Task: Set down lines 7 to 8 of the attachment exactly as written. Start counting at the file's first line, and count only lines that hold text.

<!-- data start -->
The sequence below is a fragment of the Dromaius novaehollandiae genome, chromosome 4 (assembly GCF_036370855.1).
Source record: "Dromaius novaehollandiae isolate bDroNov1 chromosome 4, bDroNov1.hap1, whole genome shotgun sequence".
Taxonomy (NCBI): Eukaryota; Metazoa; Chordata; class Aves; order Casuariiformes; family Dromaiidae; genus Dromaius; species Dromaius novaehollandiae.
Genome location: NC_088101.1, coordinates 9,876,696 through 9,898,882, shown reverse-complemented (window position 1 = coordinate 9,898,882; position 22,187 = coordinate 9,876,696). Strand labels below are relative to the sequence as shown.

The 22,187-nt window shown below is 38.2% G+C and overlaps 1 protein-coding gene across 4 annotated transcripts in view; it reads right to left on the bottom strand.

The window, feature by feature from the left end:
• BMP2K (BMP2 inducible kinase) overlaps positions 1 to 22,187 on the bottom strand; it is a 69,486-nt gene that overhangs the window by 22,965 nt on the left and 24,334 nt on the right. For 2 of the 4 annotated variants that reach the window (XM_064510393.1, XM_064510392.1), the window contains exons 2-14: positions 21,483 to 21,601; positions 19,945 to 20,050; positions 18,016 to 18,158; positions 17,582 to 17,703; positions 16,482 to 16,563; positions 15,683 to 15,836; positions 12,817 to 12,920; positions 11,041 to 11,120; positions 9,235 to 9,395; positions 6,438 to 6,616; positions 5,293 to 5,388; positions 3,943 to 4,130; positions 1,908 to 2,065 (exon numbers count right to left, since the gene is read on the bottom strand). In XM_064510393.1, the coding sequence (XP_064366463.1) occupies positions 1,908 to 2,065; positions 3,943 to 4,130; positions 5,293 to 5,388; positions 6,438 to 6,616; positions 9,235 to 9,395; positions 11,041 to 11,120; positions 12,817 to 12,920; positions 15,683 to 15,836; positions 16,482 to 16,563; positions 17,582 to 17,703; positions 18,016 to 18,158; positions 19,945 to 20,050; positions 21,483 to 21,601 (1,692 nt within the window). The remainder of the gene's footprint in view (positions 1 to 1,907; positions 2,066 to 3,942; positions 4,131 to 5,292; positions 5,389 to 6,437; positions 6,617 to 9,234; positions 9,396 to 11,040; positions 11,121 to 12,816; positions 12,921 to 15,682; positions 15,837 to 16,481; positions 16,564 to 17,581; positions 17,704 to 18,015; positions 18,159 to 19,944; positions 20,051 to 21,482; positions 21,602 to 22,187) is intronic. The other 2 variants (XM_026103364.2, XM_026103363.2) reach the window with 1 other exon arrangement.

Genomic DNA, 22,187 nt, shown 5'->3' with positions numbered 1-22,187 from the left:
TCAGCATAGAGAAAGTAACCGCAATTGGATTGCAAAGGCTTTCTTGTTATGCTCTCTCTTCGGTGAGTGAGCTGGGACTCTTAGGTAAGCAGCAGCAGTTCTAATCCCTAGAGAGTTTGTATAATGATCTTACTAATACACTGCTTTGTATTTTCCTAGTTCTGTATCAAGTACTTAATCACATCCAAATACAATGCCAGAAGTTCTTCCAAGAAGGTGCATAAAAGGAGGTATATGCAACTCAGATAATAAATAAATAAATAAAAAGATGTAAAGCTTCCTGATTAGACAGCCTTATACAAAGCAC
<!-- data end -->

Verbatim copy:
• BMP2K (BMP2 inducible kinase) overlaps positions 1 to 22,187 on the bottom strand; it is a 69,486-nt gene that overhangs the window by 22,965 nt on the left and 24,334 nt on the right. For 2 of the 4 annotated variants that reach the window (XM_064510393.1, XM_064510392.1), the window contains exons 2-14: positions 21,483 to 21,601; positions 19,945 to 20,050; positions 18,016 to 18,158; positions 17,582 to 17,703; positions 16,482 to 16,563; positions 15,683 to 15,836; positions 12,817 to 12,920; positions 11,041 to 11,120; positions 9,235 to 9,395; positions 6,438 to 6,616; positions 5,293 to 5,388; positions 3,943 to 4,130; positions 1,908 to 2,065 (exon numbers count right to left, since the gene is read on the bottom strand). In XM_064510393.1, the coding sequence (XP_064366463.1) occupies positions 1,908 to 2,065; positions 3,943 to 4,130; positions 5,293 to 5,388; positions 6,438 to 6,616; positions 9,235 to 9,395; positions 11,041 to 11,120; positions 12,817 to 12,920; positions 15,683 to 15,836; positions 16,482 to 16,563; positions 17,582 to 17,703; positions 18,016 to 18,158; positions 19,945 to 20,050; positions 21,483 to 21,601 (1,692 nt within the window). The remainder of the gene's footprint in view (positions 1 to 1,907; positions 2,066 to 3,942; positions 4,131 to 5,292; positions 5,389 to 6,437; positions 6,617 to 9,234; positions 9,396 to 11,040; positions 11,121 to 12,816; positions 12,921 to 15,682; positions 15,837 to 16,481; positions 16,564 to 17,581; positions 17,704 to 18,015; positions 18,159 to 19,944; positions 20,051 to 21,482; positions 21,602 to 22,187) is intronic. The other 2 variants (XM_026103364.2, XM_026103363.2) reach the window with 1 other exon arrangement.

Genomic DNA, 22,187 nt, shown 5'->3' with positions numbered 1-22,187 from the left: